Sometimes cheap isn't cheap enough.
found out Friday that it is much more successful in selling its inexpensive Internet-access computer than in luring investors to buy its seemingly reasonably priced stock.
Shares of eMachines fell 3/4, or 8%, to close at 8 1/4 in its first day of trading amid concerns that the company might not be able to maintain its lead in the market for cheap Internet-oriented computers.
eMachines, which set out to challenge more established computer makers like
, sold 20 million shares in its initial public offering at $9 a share, raising $180 million.
The Irvine, Calif.-based company has seen explosive growth in demand for its stripped-down, Internet-ready computers. But while the company has tried to portray itself as a maker of Internet appliances rather than personal computers, analysts and investors have been wary of giving their full blessing to what they see as a small player in the low-margin cutthroat PC business.
The company posted revenue of $815.5 million in 1999, and $58.3 million in the four months that followed its September 1998 startup. eMachines has sold about 2 million computers since its startup.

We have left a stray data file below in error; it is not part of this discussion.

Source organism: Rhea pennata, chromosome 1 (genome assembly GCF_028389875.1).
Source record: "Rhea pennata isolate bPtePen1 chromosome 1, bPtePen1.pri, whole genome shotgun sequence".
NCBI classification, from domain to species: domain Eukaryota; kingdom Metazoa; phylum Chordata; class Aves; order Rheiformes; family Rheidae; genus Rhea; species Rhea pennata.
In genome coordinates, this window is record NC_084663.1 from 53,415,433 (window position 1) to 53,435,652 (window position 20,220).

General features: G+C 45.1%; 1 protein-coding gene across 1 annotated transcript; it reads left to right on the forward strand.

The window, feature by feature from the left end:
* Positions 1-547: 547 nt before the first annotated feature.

But the strong 1999 sales, which included revenues resulting from its acquisition of
, resulted in a net loss of $84.5 million in 1999.
eMachines dropped FreePC's strategy of giving customers hardware in exchange for signing an Internet-service contract, but has relied heavily on FreePC's expertise in marketing.
Despite Wall Street's weak reception for eMachines' stock, other new issues fared well Friday.
(SLAB:Nasdaq), a maker of integrated circuits for wired and wireless communications devices, opened at more than double its $31 opening price, and closed at 69 3/8, up 124%,or 38 3/8. Web consulting business
(EPRS:Nasdaq) also debuted Friday and rose 68%, or 10 1/4, to close at 25 1/4.
As originally published, this story contained an error. Please see
Corrections and Clarifications.